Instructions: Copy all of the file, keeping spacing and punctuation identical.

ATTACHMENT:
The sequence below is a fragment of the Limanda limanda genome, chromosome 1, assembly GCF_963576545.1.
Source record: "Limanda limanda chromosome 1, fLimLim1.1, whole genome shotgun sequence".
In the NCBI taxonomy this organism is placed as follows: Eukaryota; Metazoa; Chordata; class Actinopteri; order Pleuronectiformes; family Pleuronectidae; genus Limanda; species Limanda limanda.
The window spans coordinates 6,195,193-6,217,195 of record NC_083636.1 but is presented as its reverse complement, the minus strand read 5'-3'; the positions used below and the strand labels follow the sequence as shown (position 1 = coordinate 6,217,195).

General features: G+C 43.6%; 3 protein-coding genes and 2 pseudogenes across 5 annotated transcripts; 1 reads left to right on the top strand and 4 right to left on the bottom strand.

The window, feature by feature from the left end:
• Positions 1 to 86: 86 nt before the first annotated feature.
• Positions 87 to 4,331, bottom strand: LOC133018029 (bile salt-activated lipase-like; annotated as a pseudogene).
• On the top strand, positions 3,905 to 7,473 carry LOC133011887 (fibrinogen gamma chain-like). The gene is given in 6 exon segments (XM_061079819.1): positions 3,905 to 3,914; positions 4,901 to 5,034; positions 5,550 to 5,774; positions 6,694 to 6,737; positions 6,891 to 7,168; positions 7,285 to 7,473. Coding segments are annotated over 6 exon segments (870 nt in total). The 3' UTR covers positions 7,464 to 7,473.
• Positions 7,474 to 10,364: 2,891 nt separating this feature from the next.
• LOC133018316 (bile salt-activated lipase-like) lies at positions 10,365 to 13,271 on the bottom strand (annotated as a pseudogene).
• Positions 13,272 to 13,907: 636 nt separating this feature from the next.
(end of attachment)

The sequence below is a fragment of the Limanda limanda genome, chromosome 1, assembly GCF_963576545.1.
Source record: "Limanda limanda chromosome 1, fLimLim1.1, whole genome shotgun sequence".
In the NCBI taxonomy this organism is placed as follows: Eukaryota; Metazoa; Chordata; class Actinopteri; order Pleuronectiformes; family Pleuronectidae; genus Limanda; species Limanda limanda.
The window spans coordinates 6,195,193-6,217,195 of record NC_083636.1 but is presented as its reverse complement, the minus strand read 5'-3'; the positions used below and the strand labels follow the sequence as shown (position 1 = coordinate 6,217,195).

General features: G+C 43.6%; 3 protein-coding genes and 2 pseudogenes across 5 annotated transcripts; 1 reads left to right on the top strand and 4 right to left on the bottom strand.

The window, feature by feature from the left end:
• Positions 1 to 86: 86 nt before the first annotated feature.
• Positions 87 to 4,331, bottom strand: LOC133018029 (bile salt-activated lipase-like; annotated as a pseudogene).
• On the top strand, positions 3,905 to 7,473 carry LOC133011887 (fibrinogen gamma chain-like). The gene is given in 6 exon segments (XM_061079819.1): positions 3,905 to 3,914; positions 4,901 to 5,034; positions 5,550 to 5,774; positions 6,694 to 6,737; positions 6,891 to 7,168; positions 7,285 to 7,473. Coding segments are annotated over 6 exon segments (870 nt in total). The 3' UTR covers positions 7,464 to 7,473.
• Positions 7,474 to 10,364: 2,891 nt separating this feature from the next.
• LOC133018316 (bile salt-activated lipase-like) lies at positions 10,365 to 13,271 on the bottom strand (annotated as a pseudogene).
• Positions 13,272 to 13,907: 636 nt separating this feature from the next.